It’s odd that Steven Soderbergh’s apparent retirement from filmmaking isn’t a more frequent topic of discussion. It’s literally like it never happened, and he’s seemingly as prolific a director as he’s ever been. Sure, he doesn’t churn out two pictures a year like he used to (that Traffic and Erin Brockovich were released and Oscar-nominated in the same year is just mindblowing), but with streaming services offering another layered platform for his releases now, we’re back to what can be regarded as a more traditional release consistency. Sometimes, this is a good thing, and sometimes it’s a bad thing. Art takes time. Just ask James Cameron.
In the case of Soderbergh’s straight to HBO Max 2021 offering No Sudden Move, it’s just not a great thing. Sporting a more-than-willing knockout cast, it’s plenty entertaining for the first hour as the plotting takes shape. In typical Soderbergh style when he’s ‘on one’ heist-wise, there are threads and there are arcs, and they crisscross and unwind here, there and everywhere. The main difference is, however, that in the context of the Ocean’s movies and something like Logan Lucky, it was fun. No Sudden Move is sodden with a plot, and ultimately, though you can appreciate that the characters care and that there are stakes, it is often alienating for the viewer.
The set-up is simple enough, and so it should be. Don Cheadle and Benicio del Toro are apparent career criminals tossed together by Brendan Fraser for a quick and painless lift job. David Harbour has access to an in-demand document located inside a safe in his boss’ office. The angle is to bust into his house and babysit his family (at gunpoint) for a bit while he is sent to fetch the thing. What it is or why it has value, no one knows – not even our two hapless crims. What becomes increasingly frustrating is that until all double-crosses and character reveals are complete, this is the name of the game. In addition to this ongoing mystery surrounding the ‘document’, seemingly key players are referenced repeatedly throughout and are known to the characters, but the viewer is left out of the loop. This sort of creative tactic can work as Soderbergh has shown in the past, but when it’s this joyless and emotionally unengaging, by the time you are deemed allowed to know what’s going on, unfortunately, you are likely to be well past caring.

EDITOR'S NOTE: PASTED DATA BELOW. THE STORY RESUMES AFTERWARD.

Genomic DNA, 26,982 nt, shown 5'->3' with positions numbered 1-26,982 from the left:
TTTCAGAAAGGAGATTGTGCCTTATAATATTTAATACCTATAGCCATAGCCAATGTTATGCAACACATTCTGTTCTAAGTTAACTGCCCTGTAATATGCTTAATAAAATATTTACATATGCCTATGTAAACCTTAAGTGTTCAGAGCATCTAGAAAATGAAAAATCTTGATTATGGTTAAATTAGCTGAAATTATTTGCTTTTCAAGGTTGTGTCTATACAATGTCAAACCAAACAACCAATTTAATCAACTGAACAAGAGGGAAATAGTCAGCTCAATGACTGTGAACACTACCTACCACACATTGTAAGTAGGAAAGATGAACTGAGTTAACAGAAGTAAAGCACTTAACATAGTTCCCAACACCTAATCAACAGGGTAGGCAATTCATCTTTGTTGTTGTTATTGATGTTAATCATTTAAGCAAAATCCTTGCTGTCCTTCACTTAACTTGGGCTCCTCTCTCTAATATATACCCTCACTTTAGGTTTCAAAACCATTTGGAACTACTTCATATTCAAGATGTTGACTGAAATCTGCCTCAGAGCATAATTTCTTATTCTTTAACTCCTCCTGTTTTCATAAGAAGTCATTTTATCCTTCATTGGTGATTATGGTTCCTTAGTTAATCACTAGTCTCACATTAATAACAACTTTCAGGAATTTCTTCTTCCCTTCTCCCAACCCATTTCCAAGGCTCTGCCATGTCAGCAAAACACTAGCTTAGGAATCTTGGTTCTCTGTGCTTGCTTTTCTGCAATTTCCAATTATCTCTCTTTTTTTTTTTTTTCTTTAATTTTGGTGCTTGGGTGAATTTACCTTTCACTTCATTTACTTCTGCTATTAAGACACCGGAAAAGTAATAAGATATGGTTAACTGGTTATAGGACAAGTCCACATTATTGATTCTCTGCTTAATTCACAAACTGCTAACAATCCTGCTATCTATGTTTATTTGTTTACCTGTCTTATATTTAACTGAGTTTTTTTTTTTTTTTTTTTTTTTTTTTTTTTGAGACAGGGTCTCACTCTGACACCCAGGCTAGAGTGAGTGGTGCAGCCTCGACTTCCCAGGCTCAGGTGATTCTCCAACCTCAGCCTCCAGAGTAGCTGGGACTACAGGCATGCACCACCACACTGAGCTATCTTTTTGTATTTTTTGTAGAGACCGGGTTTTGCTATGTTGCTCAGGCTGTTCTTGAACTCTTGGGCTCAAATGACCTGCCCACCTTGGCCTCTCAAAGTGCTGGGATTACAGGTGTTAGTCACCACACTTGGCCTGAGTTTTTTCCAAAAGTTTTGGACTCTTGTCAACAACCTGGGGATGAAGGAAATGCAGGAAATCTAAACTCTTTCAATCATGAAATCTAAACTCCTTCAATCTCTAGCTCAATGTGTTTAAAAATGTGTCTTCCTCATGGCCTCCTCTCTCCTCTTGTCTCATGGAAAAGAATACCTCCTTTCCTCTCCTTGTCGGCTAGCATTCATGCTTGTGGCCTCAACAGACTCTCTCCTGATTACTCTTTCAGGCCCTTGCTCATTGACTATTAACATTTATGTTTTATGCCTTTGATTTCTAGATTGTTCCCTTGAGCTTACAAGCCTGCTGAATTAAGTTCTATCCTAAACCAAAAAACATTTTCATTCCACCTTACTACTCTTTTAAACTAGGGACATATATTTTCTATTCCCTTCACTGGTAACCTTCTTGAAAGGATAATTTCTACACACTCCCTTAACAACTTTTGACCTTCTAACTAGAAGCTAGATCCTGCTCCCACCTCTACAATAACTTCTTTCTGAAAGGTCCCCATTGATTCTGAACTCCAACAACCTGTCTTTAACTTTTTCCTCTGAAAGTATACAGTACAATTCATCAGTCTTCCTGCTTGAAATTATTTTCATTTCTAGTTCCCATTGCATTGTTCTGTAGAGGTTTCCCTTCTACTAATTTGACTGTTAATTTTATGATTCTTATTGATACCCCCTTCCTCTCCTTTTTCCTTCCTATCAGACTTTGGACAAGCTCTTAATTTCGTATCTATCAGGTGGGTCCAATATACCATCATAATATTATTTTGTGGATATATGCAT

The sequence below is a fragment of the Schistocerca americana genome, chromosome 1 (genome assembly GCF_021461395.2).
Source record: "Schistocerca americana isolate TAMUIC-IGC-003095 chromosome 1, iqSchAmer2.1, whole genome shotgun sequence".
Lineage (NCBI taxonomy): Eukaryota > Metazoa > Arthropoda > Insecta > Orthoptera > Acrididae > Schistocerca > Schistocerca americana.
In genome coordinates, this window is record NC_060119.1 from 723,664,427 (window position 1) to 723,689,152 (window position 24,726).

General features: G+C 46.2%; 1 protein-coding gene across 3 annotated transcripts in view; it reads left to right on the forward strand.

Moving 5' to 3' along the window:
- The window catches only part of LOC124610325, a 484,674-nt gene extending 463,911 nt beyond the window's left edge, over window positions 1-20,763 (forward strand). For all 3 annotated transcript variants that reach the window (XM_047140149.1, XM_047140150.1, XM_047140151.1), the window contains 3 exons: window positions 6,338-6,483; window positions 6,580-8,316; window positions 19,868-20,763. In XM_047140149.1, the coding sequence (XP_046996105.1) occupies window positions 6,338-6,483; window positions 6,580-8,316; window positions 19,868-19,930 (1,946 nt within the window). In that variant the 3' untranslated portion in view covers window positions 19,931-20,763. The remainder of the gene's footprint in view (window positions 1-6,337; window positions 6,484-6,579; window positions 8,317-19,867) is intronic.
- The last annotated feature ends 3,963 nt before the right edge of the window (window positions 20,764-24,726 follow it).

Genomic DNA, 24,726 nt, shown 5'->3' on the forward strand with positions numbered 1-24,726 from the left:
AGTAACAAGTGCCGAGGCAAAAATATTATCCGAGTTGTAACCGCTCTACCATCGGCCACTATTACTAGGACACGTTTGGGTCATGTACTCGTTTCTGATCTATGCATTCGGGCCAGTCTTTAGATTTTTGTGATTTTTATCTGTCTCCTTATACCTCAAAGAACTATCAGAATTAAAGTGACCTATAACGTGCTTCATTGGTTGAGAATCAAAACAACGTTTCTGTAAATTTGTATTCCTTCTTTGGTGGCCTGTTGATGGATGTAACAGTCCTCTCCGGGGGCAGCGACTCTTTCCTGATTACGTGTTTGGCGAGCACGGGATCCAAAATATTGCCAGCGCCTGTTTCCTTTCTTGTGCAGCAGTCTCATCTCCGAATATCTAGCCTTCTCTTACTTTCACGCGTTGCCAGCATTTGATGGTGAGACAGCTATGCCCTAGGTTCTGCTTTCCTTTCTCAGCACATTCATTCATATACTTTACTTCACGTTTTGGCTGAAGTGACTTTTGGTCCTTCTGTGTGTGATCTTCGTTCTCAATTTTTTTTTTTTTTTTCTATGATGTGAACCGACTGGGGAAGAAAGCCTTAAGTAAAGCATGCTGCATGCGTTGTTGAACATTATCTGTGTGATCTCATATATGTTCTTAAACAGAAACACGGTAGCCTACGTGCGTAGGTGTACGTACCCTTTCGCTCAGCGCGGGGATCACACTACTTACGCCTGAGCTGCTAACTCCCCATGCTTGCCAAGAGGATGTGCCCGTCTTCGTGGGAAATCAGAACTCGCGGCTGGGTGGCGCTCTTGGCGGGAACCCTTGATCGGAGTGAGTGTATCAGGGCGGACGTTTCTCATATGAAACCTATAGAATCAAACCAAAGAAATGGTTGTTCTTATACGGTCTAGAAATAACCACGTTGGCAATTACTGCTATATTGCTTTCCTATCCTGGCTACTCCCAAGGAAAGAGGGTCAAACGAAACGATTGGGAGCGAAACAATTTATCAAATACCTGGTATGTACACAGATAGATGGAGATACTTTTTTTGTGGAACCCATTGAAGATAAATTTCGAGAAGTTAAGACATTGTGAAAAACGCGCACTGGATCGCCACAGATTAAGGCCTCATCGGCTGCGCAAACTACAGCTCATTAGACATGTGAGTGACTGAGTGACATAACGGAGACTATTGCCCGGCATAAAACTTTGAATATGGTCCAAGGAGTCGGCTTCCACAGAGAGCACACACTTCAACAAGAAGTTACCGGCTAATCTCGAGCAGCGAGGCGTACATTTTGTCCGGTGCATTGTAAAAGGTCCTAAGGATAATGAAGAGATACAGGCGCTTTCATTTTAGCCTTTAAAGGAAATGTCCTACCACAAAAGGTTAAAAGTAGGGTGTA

Curious creative decision-making doesn’t end there, though. Why this film was shot almost exclusively through a fisheye lens (16mm at best) is well beyond any of us. One can only assume that it was in an effort to supplement a taut, compact narrative, but in reality, is entirely distracting and feels in contrast to the period.
While on the topic of things that don’t align with a film set in 1954 Detroit, Julia Fox’s natural accent is inexcusable. It’s difficult to go on the offensive to her detriment because she was so fantastic in Uncut Gems, but that was the Safdies really playing to her strength. In this setting, and with the density of this plotting, it isn’t really her fault that she will be conceived by many as utterly out of place. It’s just bad casting, which is a shame for those who rightly looked forward to how she followed up her debut.
It’s not that Soderbergh is hit and miss necessarily, it’s just that for every Traffic, there is a Haywire. And, where his films of the heist ilk can usually be relied upon to at least be entertaining, No Sudden Move generally feels so within itself that it’s forgotten about the rest of us who are relying on it for – in the least – an engaging good time.